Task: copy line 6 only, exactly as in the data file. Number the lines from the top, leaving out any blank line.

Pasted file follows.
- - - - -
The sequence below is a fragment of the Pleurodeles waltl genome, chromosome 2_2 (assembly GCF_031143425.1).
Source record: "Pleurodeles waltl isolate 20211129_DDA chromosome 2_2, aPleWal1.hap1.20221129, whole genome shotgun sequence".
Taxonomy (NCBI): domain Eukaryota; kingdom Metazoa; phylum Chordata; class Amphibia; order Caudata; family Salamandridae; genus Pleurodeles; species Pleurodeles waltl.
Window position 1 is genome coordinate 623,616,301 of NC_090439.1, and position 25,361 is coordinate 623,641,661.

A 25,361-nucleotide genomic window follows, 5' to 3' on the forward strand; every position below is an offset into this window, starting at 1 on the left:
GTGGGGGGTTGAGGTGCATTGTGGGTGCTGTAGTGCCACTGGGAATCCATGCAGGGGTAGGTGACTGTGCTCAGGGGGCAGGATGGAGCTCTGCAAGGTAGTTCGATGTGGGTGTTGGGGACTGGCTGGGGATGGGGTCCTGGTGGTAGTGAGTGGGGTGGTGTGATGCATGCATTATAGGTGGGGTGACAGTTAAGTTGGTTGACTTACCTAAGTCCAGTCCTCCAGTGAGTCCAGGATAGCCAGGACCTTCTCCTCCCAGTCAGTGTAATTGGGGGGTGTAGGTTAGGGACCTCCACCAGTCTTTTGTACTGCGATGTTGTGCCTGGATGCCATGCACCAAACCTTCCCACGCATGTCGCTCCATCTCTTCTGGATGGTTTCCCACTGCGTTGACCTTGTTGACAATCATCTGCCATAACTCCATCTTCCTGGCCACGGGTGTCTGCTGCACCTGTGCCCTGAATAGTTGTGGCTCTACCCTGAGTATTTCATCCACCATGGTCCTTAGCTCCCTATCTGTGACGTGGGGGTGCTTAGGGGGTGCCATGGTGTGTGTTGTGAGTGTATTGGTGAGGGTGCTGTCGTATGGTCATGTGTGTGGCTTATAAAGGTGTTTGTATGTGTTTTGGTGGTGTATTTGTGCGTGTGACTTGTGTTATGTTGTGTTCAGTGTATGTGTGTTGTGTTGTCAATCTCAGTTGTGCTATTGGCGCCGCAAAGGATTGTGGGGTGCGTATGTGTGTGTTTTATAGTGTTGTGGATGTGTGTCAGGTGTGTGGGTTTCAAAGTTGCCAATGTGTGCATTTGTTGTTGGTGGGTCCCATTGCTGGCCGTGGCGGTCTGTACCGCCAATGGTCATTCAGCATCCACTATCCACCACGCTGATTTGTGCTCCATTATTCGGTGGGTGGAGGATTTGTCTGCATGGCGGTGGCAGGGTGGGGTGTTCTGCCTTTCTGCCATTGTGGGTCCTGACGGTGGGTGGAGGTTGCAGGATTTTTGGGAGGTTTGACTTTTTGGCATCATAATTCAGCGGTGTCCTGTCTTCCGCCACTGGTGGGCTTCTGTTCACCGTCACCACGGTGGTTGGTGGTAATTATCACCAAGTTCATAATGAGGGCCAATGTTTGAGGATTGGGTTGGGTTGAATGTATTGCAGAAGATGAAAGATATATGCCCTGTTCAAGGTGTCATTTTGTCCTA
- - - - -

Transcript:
GTGGGGGGTTGAGGTGCATTGTGGGTGCTGTAGTGCCACTGGGAATCCATGCAGGGGTAGGTGACTGTGCTCAGGGGGCAGGATGGAGCTCTGCAAGGTAGTTCGATGTGGGTGTTGGGGACTGGCTGGGGATGGGGTCCTGGTGGTAGTGAGTGGGGTGGTGTGATGCATGCATTATAGGTGGGGTGACAGTTAAGTTGGTTGACTTACCTAAGTCCAGTCCTCCAGTGAGTCCAGGATAGCCAGGACCTTCTCCTCCCAGTCAGTGTAATTGGGGGGTGTAGGTTAGGGACCTCCACCAGTCTTTTGTACTGCGATGTTGTGCCTGGATGCCATGCACCAAACCTTCCCACGCATGTCGCTCCATCTCTTCTGGATGGTTTCCCACTGCGTTGACCTTGTTGACAATCATCTGCCATAACTCCATCTTCCTGGCCACGGGTGTCTGCTGCACCTGTGCCCTGAATAGTTGTGGCTCTACCCTGAGTATTTCATCCACCATGGTCCTTAGCTCCCTATCTGTGACGTGGGGGTGCTTAGGGGGTGCCATGGTGTGTGTTGTGAGTGTATTGGTGAGGGTGCTGTCGTATGGTCATGTGTGTGGCTTATAAAGGTGTTTGTATGTGTTTTGGTGGTGTATTTGTGCGTGTGACTTGTGTTATGTTGTGTTCAGTGTATGTGTGTTGTGTTGTCAATCTCAGTTGTGCTATTGGCGCCGCAAAGGATTGTGGGGTGCGTATGTGTGTGTTTTATAGTGTTGTGGATGTGTGTCAGGTGTGTGGGTTTCAAAGTTGCCAATGTGTGCATTTGTTGTTGGTGGGTCCCATTGCTGGCCGTGGCGGTCTGTACCGCCAATGGTCATTCAGCATCCACTATCCACCACGCTGATTTGTGCTCCATTATTCGGTGGGTGGAGGATTTGTCTGCATGGCGGTGGCAGGGTGGGGTGTTCTGCCTTTCTGCCATTGTGGGTCCTGACGGTGGGTGGAGGTTGCAGGATTTTTGGGAGGTTTGACTTTTTGGCATCATAATTCAGCGGTGTCCTGTCTTCCGCCACTGGTGGGCTTCTGTTCACCGTCACCACGGTGGTTGGTGGTAATTATCACCAAGTTCATAATGAGGGCCAATGTTTGAGGATTGGGTTGGGTTGAATGTATTGCAGAAGATGAAAGATATATGCCCTGTTCAAGGTGTCATTTTGTCCTA